other games, though he played 1.e4 f6 against Erps, and 1.e4 g6 2.h4 c5
3.h5 g5 against Geis (White). With Diemer he played again the Blackmar-Diemer-Gambit, and this time the variation which bears his name, see
E J Diemer vs Bogoljubov, 1949 .
|Dec-18-16|| ||Pawn and Two: <Paarhufer> Sergei Solovio, in "Bogoljubow The Fate of a Chess Player", lists two other tournaments Bogoljubov participating in after Salzburg 1943: 5th General Government - Krynitza - Nov.-Dec. 1943 - 2nd/3rd place with Kuppe - 1st place Lokvenc, and the 6th General Government - Radom - Feb. 1944 - 1st place.|
In Wikipedia, the two above tournaments are listed as the 4th & 5th General Government tournaments. Solovio shows these tournaments as the 5th & 6th General Government tournaments, and the tournament in Radom in January 1943, won by Bogoljubov, as the 4th General Government tournament.
|Dec-18-16|| ||Paarhufer: <Pawn and Two> Many thanks!|
<zanzibar: I'd like to see what, if anything, BCM had to say about his appearance in Birmingham (1951).>
Bogoljubov's first post-war appearance in England seems to be at the Second Stevenson Memorial at the second S.C.C.U. Congress at Southsea in April 1950. He finished 6th, a half point outside the prizes (1./2. Bisguier, Tartakower, 3.-5. Golombek, Penrose(!) and L.Schmid; a Swiss tournament).
The BCM wrote: <It was generally expected that Bogoljubow would be a strong contestant for first prize, but it was soon clear that he was not in best form. Though it might be said that he is not quite the man who won the great tournaments of Moscow, 1925, and Bad Kissingen, 1928, still his fine run of successes in the last few years in German tournaments has shown he retains all the powers of a great master. He himself says that he never plays well in England and attributes his poor form to the dampness of the climate. Our weather would appear to be an asset after all.>
|Dec-18-16|| ||zanzibar: Thanks <Paarhufer> for that quotation. It's a bit humorous, especially in contrast to Bohatirchuk's portrayal (which I already quoted in the Bistro, and <caissanist> referenced above):|
<After the Allied victory I did not hear about Bogoliubov for two years. Later on, I learned he ad some difficulties in clearing himself in a denazification board. Finally he was screened and allowed chess activity. I was very glad because I knew very well how far Bogoliubov had been from any political activity, especially of the side of Hitler.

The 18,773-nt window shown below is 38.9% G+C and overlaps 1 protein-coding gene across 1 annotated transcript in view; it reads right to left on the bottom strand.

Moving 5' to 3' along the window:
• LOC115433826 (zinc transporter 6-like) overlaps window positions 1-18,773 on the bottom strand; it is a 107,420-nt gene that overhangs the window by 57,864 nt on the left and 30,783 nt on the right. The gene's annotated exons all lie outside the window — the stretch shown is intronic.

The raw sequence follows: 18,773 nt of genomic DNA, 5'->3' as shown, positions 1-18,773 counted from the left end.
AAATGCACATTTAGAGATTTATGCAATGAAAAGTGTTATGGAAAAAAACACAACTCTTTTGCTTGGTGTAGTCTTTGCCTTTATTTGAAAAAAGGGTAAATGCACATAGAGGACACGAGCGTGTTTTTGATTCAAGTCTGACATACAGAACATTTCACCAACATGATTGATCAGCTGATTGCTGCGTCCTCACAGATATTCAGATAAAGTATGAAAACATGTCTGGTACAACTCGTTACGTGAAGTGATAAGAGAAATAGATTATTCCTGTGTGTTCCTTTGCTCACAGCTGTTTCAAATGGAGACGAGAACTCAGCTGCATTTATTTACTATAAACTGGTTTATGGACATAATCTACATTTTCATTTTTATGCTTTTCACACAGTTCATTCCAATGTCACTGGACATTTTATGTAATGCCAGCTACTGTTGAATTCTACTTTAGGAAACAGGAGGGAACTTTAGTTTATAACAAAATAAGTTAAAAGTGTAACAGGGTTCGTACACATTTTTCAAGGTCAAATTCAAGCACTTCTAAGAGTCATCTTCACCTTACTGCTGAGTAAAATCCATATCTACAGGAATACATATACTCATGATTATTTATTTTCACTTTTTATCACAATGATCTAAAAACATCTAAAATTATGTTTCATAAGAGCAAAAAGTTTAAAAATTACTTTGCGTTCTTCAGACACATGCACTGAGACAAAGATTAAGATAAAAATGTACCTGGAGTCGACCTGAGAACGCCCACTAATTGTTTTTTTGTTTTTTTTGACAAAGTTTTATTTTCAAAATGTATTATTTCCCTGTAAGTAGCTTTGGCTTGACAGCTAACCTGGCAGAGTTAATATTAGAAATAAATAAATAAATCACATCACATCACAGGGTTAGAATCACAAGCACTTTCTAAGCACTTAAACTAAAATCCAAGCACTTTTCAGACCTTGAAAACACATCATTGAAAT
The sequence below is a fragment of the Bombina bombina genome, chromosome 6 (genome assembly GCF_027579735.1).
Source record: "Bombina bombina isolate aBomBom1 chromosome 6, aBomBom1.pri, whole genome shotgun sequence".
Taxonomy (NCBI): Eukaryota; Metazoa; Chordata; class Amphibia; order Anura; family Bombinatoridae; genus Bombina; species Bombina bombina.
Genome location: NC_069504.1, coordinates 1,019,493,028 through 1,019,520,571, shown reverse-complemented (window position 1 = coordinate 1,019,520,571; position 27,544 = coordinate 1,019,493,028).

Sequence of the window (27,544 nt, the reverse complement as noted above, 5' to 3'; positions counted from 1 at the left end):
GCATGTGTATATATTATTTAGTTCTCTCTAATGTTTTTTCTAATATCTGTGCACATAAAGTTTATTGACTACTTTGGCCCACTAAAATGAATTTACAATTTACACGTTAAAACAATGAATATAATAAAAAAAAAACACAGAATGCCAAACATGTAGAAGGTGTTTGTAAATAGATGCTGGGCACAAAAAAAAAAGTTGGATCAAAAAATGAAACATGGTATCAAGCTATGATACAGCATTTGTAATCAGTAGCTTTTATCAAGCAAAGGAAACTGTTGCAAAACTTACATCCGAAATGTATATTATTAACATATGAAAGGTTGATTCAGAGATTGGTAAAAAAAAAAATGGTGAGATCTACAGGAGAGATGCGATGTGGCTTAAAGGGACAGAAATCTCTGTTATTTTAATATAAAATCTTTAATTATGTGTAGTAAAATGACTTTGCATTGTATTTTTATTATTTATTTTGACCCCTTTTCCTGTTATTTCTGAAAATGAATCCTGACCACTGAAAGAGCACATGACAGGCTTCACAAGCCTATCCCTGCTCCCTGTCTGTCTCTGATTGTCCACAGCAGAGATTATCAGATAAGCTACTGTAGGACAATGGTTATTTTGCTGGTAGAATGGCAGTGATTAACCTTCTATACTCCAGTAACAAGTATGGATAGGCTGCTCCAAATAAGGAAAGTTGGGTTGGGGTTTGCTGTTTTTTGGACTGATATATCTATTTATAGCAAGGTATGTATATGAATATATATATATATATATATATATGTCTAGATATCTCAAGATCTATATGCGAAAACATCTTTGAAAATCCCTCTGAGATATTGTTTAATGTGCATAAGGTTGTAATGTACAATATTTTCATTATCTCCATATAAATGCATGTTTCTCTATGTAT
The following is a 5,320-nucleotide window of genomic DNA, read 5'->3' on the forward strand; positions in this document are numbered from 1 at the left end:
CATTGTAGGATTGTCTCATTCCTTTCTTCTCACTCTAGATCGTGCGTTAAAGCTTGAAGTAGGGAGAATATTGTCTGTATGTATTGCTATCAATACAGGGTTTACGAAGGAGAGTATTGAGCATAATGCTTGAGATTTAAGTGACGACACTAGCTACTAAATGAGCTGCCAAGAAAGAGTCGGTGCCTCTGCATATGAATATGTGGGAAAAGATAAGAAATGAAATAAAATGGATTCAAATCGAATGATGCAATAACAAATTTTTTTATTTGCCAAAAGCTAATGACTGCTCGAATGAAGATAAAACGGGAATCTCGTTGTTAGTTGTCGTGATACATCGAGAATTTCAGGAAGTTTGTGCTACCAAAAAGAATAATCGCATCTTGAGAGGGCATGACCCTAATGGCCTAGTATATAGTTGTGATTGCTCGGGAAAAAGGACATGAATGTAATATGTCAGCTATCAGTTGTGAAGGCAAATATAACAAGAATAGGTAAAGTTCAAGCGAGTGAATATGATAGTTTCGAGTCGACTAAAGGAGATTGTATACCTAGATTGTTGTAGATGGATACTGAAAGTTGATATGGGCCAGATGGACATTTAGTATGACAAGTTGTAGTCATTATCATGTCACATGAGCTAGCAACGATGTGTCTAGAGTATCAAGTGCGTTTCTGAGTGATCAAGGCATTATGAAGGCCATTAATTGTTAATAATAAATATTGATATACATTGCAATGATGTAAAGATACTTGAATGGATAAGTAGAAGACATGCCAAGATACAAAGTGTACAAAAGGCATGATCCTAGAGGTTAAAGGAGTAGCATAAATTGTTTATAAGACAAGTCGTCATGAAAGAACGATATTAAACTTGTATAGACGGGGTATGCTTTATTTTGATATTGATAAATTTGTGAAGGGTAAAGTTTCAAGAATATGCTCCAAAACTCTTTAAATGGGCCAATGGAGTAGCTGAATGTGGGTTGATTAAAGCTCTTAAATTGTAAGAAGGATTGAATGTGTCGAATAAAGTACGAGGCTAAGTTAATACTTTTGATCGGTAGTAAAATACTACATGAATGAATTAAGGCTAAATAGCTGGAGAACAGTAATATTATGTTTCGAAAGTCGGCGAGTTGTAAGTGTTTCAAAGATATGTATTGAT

Bogoliubov was very greatly offended by the refusal of FIDE (this time dominated by the Soviet delegation) to recognize him as a grandmaster and to allow him to participate in international tournaments (a decision that was only canceled in 1951).
In vain I tried to explain the obvious reasons for this decision —such injustice he could not accept. "Ask everyone in Germany- let anyone prove my adherence to the Nazi for other than formal reasons, and I will obey, but now it is clear that the only reason is the revenge of the Soviets." This refusal hurt him financially because it took away one of his sources of his earnings.
The last time I met the later Bogoliubov was at a small international tournament in Kassel in 1947. He finished first. But his health had already deteriorated. It was clear he was in need of serious treatment. But his financial situation was very bad; he had to support his family—and consequently he worked, playing, playing and playing. I imagine how he longed to be over with his play every day, every hour. But he always kept his humor and took it all very easy.>
(Thanks to batgirl for the link)
|Jan-13-17|| ||Helios727: Did the Soviets allow him emigrate or did he escape from them?|
|Jan-13-17|| ||thegoodanarchist: <offramp: "Biography of Bogoljubov" is quite a good tongue-twister.>|
I found that <Bogoljubov> is quite a good tongue-twister, without the other stuff! ;)
|Apr-14-17|| ||TheFocus: Happy birthday, Efim Bogoljubov. Had it not been for Alekhine, you might have been king!!|
|Jun-17-17|| ||BUNA: Flohr to Gennady Sosonko about Bogoljubov (in 1983):|
"Do you know when I last saw Bogoljubov? I can recall it exactly: On the 18th of march 1939 at the tournament in Riga (Kemeri). I remember this day because on the 15th of march the germans had taken Prague, Bogoljubov was glowing and telling everyone that finally order will be imposed. He adored the Führer at the time.
So we had to play three days later and you can imagine how I wanted to win. By the end of the game he was red like a lobster. When he resigned I had just one thought: This is for Prague."
|Oct-06-18|| ||MissScarlett: It's probably been raised before - I trust not by me - but what's the source for the above biographical photo of 'young Bogo'?|
|Oct-06-18|| ||Retireborn: I remember seeing that photo in a book I owned - either London 1922 or Hastings 4 Masters 1922 books.|
< Earlier Kibitzing · PAGE 13 OF 13 ·